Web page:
The federal agency that guarantees private-sector pensions saw its deficit swell to $26 billion in the past year — the largest in its 37-year history. The agency guarantees the pensions of 44 million workers.
The Pension Benefit Guaranty Corp. reported the growing deficit in its latest annual report, released Tuesday. The disclosure adds new urgency to the agency’s efforts to persuade Congress to change its premium structure in ways that could triple pension guarantee costs for businesses whose retirement funds have the greatest risk of running out of money.
Without a new round of fee increases, the PBGC — which is funded by a combination of company premiums and investment returns on its $81 billion in assets — could eventually require a taxpayer bailout, according to its director, Joshua Gotbaum.
“The PBGC has never taken a dime of taxpayer money,” he said. “Part of the reason we are asking that our premiums be reformed and raised is so we can continue avoiding to ask for taxpayer money.”
Gotbaum said no bailout is needed anytime soon. The PBGC says that one of its funds, known as the multi-employer insurance program, has a 6 percent chance of being insolvent by 2020 and a 30 percent chance of running out of money by 2030.
In addition to its growing deficit, the PBGC said that at the end of 2010 it faced $227 billion in potential liabilities from fiscally weak companies whose pension plans could end up in its hands sometime in the future.
In 2011, the agency paid nearly $5.5 billion in benefits to 873,000 retirees whose plans have failed, and 628,000 other people are slated to collect retirement benefits from the agency once they are eligible.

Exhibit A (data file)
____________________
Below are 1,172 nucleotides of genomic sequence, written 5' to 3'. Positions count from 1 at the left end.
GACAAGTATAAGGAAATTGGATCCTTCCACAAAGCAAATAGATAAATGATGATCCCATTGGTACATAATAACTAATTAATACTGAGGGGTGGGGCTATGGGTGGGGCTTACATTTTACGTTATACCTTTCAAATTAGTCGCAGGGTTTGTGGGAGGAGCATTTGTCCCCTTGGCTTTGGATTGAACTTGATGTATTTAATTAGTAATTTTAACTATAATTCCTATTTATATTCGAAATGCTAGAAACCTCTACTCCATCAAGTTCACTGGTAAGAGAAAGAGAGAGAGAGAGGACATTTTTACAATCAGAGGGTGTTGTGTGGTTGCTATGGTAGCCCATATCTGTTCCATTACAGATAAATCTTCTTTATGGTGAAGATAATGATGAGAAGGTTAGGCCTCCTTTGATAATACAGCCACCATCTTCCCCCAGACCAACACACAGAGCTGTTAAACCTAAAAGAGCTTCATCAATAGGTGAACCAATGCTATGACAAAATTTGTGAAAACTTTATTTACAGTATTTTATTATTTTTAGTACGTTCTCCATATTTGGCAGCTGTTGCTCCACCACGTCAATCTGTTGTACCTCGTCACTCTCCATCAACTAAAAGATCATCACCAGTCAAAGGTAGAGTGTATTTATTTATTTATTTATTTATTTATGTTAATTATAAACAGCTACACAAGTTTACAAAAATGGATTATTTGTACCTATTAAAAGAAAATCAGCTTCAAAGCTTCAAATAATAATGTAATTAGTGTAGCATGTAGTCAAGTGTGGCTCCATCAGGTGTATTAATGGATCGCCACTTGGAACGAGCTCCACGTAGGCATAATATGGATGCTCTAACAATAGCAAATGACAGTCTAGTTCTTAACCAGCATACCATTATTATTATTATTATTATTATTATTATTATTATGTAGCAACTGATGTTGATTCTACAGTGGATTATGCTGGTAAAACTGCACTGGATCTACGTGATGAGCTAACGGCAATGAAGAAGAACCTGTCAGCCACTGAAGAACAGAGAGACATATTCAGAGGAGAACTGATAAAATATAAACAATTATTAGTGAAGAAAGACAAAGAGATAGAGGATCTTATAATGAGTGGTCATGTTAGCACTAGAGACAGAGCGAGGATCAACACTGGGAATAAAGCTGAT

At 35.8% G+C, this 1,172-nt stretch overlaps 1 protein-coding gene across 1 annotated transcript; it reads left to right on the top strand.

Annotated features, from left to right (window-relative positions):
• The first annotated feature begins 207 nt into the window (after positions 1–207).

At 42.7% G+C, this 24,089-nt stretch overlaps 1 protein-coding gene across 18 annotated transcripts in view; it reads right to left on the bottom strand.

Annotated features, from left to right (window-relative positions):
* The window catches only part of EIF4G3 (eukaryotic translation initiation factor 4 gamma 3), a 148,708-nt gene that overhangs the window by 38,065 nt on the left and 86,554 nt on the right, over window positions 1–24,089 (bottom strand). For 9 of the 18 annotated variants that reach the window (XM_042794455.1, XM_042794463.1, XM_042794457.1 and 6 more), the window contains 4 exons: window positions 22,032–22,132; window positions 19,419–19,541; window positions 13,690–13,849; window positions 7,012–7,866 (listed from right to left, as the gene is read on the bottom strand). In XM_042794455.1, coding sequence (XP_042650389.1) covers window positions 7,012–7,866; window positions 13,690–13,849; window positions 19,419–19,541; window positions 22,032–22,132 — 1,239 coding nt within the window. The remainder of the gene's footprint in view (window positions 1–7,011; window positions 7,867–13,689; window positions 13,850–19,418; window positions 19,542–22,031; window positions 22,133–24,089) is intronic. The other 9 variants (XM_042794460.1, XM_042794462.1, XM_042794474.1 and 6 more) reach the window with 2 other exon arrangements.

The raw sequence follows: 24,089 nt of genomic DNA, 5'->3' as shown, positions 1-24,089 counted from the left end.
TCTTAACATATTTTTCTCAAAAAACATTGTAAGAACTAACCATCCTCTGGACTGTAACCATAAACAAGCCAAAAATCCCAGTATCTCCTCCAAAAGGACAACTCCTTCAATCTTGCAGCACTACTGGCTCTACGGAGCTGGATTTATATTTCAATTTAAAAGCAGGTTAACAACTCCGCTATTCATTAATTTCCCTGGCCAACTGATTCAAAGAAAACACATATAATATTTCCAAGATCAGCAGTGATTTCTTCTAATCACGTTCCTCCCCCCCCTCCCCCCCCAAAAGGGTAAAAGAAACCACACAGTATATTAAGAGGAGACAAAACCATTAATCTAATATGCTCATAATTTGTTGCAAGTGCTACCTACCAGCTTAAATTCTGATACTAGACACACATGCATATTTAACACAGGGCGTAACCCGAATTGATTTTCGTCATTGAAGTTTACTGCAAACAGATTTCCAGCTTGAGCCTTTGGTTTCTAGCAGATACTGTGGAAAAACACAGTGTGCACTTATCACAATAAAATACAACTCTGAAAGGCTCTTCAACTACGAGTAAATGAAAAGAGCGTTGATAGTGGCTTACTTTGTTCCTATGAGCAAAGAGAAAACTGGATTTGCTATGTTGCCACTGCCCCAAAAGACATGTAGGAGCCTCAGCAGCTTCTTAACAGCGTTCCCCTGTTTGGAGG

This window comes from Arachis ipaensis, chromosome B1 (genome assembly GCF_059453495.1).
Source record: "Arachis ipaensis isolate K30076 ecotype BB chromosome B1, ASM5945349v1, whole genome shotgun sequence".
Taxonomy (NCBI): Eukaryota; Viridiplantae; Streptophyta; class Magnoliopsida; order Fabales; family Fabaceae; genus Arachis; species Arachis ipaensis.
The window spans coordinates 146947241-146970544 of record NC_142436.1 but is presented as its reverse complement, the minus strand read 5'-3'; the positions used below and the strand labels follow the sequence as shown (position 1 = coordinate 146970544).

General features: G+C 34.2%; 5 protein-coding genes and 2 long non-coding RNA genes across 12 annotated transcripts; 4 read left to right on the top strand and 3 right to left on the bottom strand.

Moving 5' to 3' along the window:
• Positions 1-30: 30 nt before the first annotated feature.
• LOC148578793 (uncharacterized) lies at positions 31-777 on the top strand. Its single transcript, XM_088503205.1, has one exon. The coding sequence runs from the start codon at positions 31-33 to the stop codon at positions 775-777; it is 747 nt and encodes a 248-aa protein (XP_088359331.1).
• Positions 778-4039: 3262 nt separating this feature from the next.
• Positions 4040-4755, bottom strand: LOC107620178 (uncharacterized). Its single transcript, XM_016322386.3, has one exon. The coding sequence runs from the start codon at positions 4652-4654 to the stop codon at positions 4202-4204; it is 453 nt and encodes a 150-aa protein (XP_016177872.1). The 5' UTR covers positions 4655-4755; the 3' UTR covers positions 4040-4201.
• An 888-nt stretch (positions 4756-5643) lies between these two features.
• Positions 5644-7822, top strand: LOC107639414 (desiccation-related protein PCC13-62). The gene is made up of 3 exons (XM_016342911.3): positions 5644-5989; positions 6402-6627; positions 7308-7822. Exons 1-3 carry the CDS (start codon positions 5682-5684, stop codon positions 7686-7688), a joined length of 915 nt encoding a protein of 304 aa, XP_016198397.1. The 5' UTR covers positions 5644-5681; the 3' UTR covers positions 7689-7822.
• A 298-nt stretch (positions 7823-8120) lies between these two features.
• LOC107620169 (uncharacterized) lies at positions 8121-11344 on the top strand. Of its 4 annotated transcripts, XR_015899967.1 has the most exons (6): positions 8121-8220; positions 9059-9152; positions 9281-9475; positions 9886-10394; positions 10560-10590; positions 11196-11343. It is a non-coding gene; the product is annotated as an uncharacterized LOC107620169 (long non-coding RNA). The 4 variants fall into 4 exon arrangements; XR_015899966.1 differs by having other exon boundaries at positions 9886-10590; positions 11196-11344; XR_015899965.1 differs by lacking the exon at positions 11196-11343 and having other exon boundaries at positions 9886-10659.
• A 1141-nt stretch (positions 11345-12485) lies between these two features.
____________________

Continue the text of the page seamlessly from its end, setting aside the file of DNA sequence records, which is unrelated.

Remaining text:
The agency assumed responsibility for the pensions of 57,000 people in newly failed plans in fiscal 2011.
The agency has proposed increasing premiums and setting prices in accordance with the perceived riskiness of the pension plans it insures. Additionally, the agency wants Congress to cede to it the authority to set future premiums.
So far, the PBGC’s premium reform proposals have gone nowhere.
After they were unveiled as part of President Obama’s budget request earlier this year, the business community registered strong objections, both to the premium increases and the idea of rearranging how they are determined.
Many companies are still reeling from the economic downturn and feel financially strapped by the spiraling cost of employee health-care coverage.
They see the prospect of any increases in the cost of providing benefits to employees as a non-starter.
Gotbaum says the pension insurance premiums account for a minuscule amount — $65 per year per employee.
Still, business say that any increases would further shrink the dwindling number of private employers offering pension plans.
Only 16 percent of private-sector employees have defined-benefit plans, compared with 39 percent in 1980, according to the Center for Retirement Research at Boston College.
The median 401(k) balance for workers ages 55 to 64 is $78,000, the center said, which is hardly a secure nest egg. And about half of all workers have no retirement plan other than Social Security.